Sunday, April 16, 2006


The Malaysian Nature Society (MNS) will launch the Save Belum-Temenggor 2006 campaign on April 20 in efforts to save the world's oldest rain forest from uncontrolled logging.

The group says all logging in the Belum-Temenggor forest reserves should be halted immediately, as the destruction to the environment far outweighs the financial benefits.

MNS' Science and Conservation Committee Chairman Anthony Sebastian said the six-month campaign is to urge the state government to reconsider its decision to allow logging on 300,000 hectares of the forest reserve.

The Malaysian Nature Society notes:

The contiguous Belum and Temenggor forest reserves form the second
largest remaining block of virgin forest in Peninsular Malaysia and the
largest example of the northern monsoonal Burmese-Thai forest vegetation
zone (Bamboo-Schima) in Malaysia. These forests are approximately 130
million years old, older than the Amazon and the Congo, and subsequently
much more complex in their biodiversity. They support populations of large
mammals and extensive stands of mixed dipterocarp forests over about
300,000 hectares, almost four times the size of Singapore, in one of the
least accessible or developed areas of the Peninsula. All ten hornbill
species of Malaysia can be found within this forest complex, including the
globally threatened Plain-pouched Hornbill, present in large flocks of more
than one thousand birds, a phenomenon not known to occur anywhere
else in the world."

The following is from the New Straits Times.

MNS wants a halt to logging in Belum-Temenggor

17 April, 2006

GRIK: All logging in the Belum-Temenggor forest reserve should be halted immediately as the damage to the environment far outweighs the financial benefits. The Malaysian Nature Society’s science and conservation committee chairman, Anthony Sebastian, said the revenue from logging in 2004 was only RM35.18 million.

"The question here is whether the Perak Government can forgo logging and look for some other source of revenue instead," he said.

"In my opinion, even if RM100 million is paid as compensation to the Perak Government (should all logging be stopped), it is still well below the true value of the Belum-Temenggor forest reserves."

The 130-million-year-old rainforest, which is older than the Amazon and the Congo, is under threat from both legal and illegal logging.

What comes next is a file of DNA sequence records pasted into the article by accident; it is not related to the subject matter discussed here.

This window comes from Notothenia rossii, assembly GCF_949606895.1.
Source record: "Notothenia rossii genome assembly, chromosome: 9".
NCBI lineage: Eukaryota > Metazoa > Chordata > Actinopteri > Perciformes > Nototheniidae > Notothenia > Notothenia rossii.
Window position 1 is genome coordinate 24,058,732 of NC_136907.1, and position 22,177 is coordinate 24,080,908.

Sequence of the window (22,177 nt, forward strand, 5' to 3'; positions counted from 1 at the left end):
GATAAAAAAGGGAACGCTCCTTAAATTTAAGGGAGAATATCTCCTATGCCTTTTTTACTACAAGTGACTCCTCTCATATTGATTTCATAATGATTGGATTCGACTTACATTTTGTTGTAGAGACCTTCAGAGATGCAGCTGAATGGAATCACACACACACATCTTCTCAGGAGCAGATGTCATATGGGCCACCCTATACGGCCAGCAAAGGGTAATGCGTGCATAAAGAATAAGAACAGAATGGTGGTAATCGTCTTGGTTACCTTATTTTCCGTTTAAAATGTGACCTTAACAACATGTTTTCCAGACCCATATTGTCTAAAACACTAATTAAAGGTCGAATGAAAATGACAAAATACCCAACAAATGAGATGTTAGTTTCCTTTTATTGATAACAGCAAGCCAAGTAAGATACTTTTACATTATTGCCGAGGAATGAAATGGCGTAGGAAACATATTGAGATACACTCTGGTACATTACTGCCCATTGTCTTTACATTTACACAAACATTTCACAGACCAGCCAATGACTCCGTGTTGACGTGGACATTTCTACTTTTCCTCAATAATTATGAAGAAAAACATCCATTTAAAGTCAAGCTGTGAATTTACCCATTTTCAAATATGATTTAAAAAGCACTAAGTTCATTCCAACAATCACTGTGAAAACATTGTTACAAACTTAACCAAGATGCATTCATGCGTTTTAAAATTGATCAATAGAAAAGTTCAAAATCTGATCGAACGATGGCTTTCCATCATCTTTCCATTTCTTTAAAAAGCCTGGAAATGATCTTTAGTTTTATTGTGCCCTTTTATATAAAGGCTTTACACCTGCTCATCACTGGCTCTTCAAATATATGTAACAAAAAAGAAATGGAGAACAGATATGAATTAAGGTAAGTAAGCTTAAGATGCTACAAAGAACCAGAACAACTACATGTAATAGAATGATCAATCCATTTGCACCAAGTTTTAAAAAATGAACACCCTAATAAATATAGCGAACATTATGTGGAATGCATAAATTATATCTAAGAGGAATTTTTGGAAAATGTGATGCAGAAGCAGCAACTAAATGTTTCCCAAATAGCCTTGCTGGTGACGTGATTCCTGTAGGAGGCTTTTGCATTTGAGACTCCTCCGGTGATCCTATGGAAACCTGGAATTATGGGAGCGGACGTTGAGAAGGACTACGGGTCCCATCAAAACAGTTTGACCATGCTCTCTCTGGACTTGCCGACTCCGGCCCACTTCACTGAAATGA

Sebastian said Belum-Temenggor had been identified as an Environmentally Sensitive Area (ESA) Rank 1 under the country’s National Physical Plan (NPP).

"This means no logging, agriculture or development is permitted and only low-impact ecotourism, education and research activities are allowed," he told reporters during a recent trip organised by the MNS to the Belum-Temenggor area.

The NPP, formulated in 1998, recommends the conservation of environmentally sensitive areas so that the present forest land use of 44.4 per cent can be retained or increased by 2020.

Sebastian said studies and research carried out by the MNS for the past 13 years in the 300,000ha rainforest area showed that significant damage had been caused by logging, including the loss of topsoil and tree cover.

"You can see how heavily silted some of these rivers here are and how choked by logs and other debris," he said, referring to Gadong and Sara rivers, respectively.

Continuous logging, he said, would lead to the siltation of many more rivers here and reduce the long-term viability of the Temenggor dam for electricity generation and as a source of water.

The MNS will launch a "Save Belum-Temenggor" campaign on Thursday in conjunction with Earth Day.

Some 50,000 postcards addressed to Prime Minister Datuk Seri Abdullah Ahmad Badawi and Perak Menteri Besar Datuk Seri Mohd Tajol Rosli Ghazali have been printed and are available free at all The Body Shop outlets and the MNS headquarters at JKR 641, Jalan Kelantan, Bukit Persekutuan, Kuala Lumpur.

The public can show its support for the six-month campaign by signing and sending these postcards.

For the Orang Asli at the Pos Chiong settlement in the Temenggor forest reserve, it is only a matter of time before their worst nightmare becomes a reality.

Heavy siltation might soon force these villagers living by their "highway", the Sara river, to trek for two days to get to Banding, the take-off point for Grik. A hassle-free journey by boat takes less than two hours.

A recent media visit found a stretch of river 2km upstream from the village so choked with silt that it was no longer navigable.

The water in the affected stretch was less than 30cm deep and one would have to walk to continue journeying upstream.

Village elder Agar Uda, 48, said they would have to walk to Banding when the situation got worse because of the logging upstream.

"What else can we do? I think we have less than six months before the siltation reaches our village," he said at the settlement.

The retired policeman said the 100-odd Orang Asli there hoped the authorities would prevent the situation from worsening.

A visit to Sungai Gadong showed that the river was blocked by logs and debris, caused by logging. And a logging trail had eroded several stretches of the riverbank.

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